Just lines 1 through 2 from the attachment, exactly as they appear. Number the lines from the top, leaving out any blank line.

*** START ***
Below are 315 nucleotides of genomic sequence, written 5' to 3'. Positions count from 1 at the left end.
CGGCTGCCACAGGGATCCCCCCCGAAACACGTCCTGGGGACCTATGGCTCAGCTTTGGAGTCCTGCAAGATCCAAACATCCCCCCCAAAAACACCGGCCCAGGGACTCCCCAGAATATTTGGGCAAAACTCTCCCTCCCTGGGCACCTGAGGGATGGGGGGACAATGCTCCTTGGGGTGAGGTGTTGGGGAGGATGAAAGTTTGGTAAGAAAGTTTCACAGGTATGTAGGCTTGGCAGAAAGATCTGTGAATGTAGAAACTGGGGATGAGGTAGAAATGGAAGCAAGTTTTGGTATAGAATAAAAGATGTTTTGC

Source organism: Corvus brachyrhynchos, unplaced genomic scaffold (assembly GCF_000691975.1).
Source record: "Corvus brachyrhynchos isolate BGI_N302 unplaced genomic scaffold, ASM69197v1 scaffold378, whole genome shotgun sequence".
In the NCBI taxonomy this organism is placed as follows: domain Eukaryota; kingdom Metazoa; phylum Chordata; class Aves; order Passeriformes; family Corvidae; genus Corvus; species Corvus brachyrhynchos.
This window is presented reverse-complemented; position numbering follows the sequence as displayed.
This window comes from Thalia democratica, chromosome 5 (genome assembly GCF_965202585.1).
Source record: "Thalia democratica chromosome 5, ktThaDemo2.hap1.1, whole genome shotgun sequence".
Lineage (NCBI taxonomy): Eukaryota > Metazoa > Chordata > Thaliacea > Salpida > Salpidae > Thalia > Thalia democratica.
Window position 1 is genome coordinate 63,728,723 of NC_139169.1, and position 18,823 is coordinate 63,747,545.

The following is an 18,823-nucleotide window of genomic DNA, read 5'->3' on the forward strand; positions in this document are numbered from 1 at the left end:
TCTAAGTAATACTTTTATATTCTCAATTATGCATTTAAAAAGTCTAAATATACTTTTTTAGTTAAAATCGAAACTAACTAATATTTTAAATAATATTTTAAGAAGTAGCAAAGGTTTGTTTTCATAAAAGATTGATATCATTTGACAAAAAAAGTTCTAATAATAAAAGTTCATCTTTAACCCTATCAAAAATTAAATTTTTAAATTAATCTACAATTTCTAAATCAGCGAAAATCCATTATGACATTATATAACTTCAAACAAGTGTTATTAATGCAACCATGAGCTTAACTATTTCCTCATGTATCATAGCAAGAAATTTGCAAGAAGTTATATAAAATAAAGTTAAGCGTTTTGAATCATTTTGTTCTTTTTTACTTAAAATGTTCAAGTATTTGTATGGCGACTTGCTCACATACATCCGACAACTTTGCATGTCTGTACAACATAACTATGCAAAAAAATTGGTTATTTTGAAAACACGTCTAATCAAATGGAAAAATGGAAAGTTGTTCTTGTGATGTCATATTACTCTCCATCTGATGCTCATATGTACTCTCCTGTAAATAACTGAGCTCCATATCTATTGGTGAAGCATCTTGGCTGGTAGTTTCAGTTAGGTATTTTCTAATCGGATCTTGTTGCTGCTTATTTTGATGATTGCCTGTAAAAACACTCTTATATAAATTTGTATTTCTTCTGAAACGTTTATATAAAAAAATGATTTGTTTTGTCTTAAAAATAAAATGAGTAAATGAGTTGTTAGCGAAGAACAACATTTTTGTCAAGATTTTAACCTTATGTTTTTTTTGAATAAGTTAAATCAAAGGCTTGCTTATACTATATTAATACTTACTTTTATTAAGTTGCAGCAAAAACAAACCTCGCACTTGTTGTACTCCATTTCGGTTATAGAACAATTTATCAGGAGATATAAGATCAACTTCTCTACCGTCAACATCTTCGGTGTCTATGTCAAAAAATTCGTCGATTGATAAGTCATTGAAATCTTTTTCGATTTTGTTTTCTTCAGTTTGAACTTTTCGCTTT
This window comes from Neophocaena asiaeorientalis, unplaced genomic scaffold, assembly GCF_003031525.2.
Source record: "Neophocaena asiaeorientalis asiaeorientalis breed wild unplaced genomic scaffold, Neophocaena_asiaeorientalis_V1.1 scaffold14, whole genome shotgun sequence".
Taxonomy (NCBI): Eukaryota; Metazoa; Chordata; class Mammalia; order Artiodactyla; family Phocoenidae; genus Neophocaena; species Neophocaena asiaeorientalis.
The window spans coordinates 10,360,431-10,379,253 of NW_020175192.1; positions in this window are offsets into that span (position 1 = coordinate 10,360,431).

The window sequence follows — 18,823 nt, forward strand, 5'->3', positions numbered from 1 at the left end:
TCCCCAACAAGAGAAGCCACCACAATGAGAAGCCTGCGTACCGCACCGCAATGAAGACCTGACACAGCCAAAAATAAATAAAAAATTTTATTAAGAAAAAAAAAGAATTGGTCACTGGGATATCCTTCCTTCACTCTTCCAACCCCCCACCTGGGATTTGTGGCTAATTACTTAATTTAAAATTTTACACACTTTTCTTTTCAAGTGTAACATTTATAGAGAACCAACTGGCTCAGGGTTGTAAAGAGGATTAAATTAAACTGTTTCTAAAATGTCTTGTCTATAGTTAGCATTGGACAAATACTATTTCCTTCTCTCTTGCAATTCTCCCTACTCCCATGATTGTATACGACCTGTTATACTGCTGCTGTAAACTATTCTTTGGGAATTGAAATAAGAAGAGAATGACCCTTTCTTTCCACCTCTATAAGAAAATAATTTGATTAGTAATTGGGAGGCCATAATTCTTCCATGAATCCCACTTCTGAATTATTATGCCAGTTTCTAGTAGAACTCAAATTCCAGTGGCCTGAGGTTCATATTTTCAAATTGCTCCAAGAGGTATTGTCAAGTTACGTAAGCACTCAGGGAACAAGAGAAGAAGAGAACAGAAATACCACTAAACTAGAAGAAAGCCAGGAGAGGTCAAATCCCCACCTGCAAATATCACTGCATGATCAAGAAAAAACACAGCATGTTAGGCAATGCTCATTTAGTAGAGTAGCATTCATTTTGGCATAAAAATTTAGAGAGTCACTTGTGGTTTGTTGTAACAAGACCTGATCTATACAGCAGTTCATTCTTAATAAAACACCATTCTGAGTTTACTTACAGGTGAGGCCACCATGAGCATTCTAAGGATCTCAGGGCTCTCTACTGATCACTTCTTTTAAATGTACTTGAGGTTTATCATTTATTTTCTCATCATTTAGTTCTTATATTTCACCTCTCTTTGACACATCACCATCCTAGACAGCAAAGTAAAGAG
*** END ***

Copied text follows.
Below are 315 nucleotides of genomic sequence, written 5' to 3'. Positions count from 1 at the left end.
CGGCTGCCACAGGGATCCCCCCCGAAACACGTCCTGGGGACCTATGGCTCAGCTTTGGAGTCCTGCAAGATCCAAACATCCCCCCCAAAAACACCGGCCCAGGGACTCCCCAGAATATTTGGGCAAAACTCTCCCTCCCTGGGCACCTGAGGGATGGGGGGACAATGCTCCTTGGGGTGAGGTGTTGGGGAGGATGAAAGTTTGGTAAGAAAGTTTCACAGGTATGTAGGCTTGGCAGAAAGATCTGTGAATGTAGAAACTGGGGATGAGGTAGAAATGGAAGCAAGTTTTGGTATAGAATAAAAGATGTTTTGC